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Problems with a teacher

  1. Feb 22, 2010 #1
    As many of the advisors on here are teachers, I was curious what your oppinons were.

    I have had an ever occuring, and reoccuring issue with my physics instructor. Im trying to stay impartial but in all honesty, its starting to annoy. He has the tendancy to require problems to be done a certain way or with hold points, this would not be that overtaxing except that he doesn't tell you what way he wants it done. My latest test lost 18% for that reason, despite that I had arived at the correct answer.

    Any thoughts
     
  2. jcsd
  3. Feb 22, 2010 #2
    Currently my teacher does the exactly the same thing, however I previously knew him before I was physically in his classroom. He requires you to do his way step by step or you lose points. It's quite frustrating, but all I can tell you is to do it his way if you want to get the best grade you possibly can.
     
  4. Feb 22, 2010 #3

    Mark44

    Staff: Mentor

    IMO, it's unfair for him to dock you points for reasons he hasn't told you. Are you sure that he hasn't told you, though? Could he have put the information in a syllabus or some other information about the class?

    Could he have stated what he's looking for during a class or lab, and you didn't hear or weren't present? If so, he would have told students in the class how he was grading, but that's not as good as if the information were given in the syllabus.

    Did he write any comments on the test explaining the reason for reducing your score by 18%? Did the work you showed agree with the answer you wrote?

    One time a student came to my office asking why I marked her homework problem wrong (no credit), even though she had the right answer. Her friend in the class got half credit for the same problem, even though the friend didn't get the right answer. I explained to her that none of her work supported her answer (which happened to be in the back of the book), but her friend's work was at least going in the right direction, with a relatively minor error near the end.
     
  5. Feb 22, 2010 #4
    See and I could understand that but his exact reply was I can't give you credit if you don't show your work, but I did, I showed it in a matter that my friend in a much lower math class understood, The only thing regarding his method is that he occasional does demonstrations in class, But he does them in an incredeble drown out way that is horrible inefficient. He does it to allow others to follow all the parts but I can't see how he would make us do that when a problem takes him a few class hours to do and we get 2 hours for several problems?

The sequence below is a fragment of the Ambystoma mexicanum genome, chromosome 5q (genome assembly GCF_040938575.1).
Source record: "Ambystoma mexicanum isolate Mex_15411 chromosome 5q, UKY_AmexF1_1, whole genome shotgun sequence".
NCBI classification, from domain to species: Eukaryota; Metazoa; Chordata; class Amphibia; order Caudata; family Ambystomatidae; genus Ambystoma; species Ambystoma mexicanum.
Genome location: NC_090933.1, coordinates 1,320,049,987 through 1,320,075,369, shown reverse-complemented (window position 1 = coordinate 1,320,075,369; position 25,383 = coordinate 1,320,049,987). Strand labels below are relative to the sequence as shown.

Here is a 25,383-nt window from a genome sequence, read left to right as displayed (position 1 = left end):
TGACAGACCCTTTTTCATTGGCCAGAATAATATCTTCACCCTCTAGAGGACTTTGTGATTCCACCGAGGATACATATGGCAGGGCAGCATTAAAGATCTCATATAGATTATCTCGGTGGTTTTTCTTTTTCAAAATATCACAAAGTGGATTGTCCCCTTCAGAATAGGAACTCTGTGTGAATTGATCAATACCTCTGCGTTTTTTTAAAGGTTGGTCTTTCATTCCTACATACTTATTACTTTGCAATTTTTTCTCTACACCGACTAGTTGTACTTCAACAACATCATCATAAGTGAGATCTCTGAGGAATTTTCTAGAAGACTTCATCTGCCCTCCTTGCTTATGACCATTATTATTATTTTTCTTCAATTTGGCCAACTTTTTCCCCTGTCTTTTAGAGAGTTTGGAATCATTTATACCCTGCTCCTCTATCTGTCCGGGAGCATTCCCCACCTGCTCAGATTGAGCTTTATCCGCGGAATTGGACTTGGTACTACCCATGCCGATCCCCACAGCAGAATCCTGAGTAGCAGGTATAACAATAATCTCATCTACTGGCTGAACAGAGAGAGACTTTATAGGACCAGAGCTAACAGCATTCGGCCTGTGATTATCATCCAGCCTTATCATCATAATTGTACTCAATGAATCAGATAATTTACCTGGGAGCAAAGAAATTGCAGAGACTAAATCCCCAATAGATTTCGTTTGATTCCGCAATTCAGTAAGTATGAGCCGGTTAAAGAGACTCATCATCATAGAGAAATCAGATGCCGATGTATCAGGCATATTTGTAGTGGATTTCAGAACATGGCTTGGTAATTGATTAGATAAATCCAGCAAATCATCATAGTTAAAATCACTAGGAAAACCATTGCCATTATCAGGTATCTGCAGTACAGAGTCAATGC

I have even approached the instructor before with concerns to no avail
     
    Last edited by a moderator: Feb 22, 2010
  6. Feb 22, 2010 #5

    berkeman

    User Avatar

    Staff: Mentor

    So you know who in the class have the top grades at the moment? I'd ask them to find out what the teacher is looking for. Although it sounds from this post that maybe you know what he wants, but don't like having to write it out in such detail. I probably wouldn't like it either, but if that's how he grades, then whatever. Get a good grade in that class and move on.
     
  7. Feb 22, 2010 #6
    How about giving us some details? Problem. Your solution. Your teachers required solution...
     
  8. Feb 22, 2010 #7
    Its not a matter of not wanting to do it, its a matter of not being able to write that fast, The irony is that I did it the same way as someone who had a descent score
     
  9. Feb 22, 2010 #8
    Ill post the full solution when I get a chance, its not that short
     
  10. Feb 22, 2010 #9

    Choppy

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    Science Advisor
    Education Advisor

    I'm surprised no one has said it yet, but when it comes to physics problems, the process is much more important than the actual answer.

    Your teacher has likely followed a marking scheme that gives a certain percentage for each step, so when you don't write down the steps you followed, it puts him in a position of guessing how you arrived at the answer. Some students can do a lot of work in their head. Others will simply take a guess, multiply a couple of factors together that they multipled in a similar homework problem and arrive at the correct answer.
     
  11. Feb 22, 2010 #10

    Andy Resnick

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    Science Advisor
    Education Advisor
    2016 Award

    Unfortunately (IMO), some teachers approach teaching Physics in terms of algorithms. That is, something like "Problems of this type are solved this particular way. Problems of *that* type are solved *that* way"... something like this:

    http://faculty.normandale.edu/~physics/Hollabaugh/probsolv.htm [Broken]

    This is seen more often in gen-ed introductory classes, but its possible for any Physics class to be taught this way.
     
    Last edited by a moderator: May 4, 2017
  12. Feb 23, 2010 #11

    Borek

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    Staff: Mentor

    In know a story of a math teacher too dumb to solve most of the questions on her own. Her son was a bright guy so he was solving questions for her at home. Later any student who solved the question using different approach was doomed, as she was not able to understand that solutions are equivalent.

    Sad story, but they happen.
     
  13. Feb 23, 2010 #12
    I currently have a similar problem with my Chemistry teacher. She has a problem with messing her figures up, in turn marking my answers wrong. Its almost a daily occurrence with worksheets and quizzes but when she gave me a 71 on a text I knew I did well on, I had to call her on it. Ended up with a 98 instead.
     
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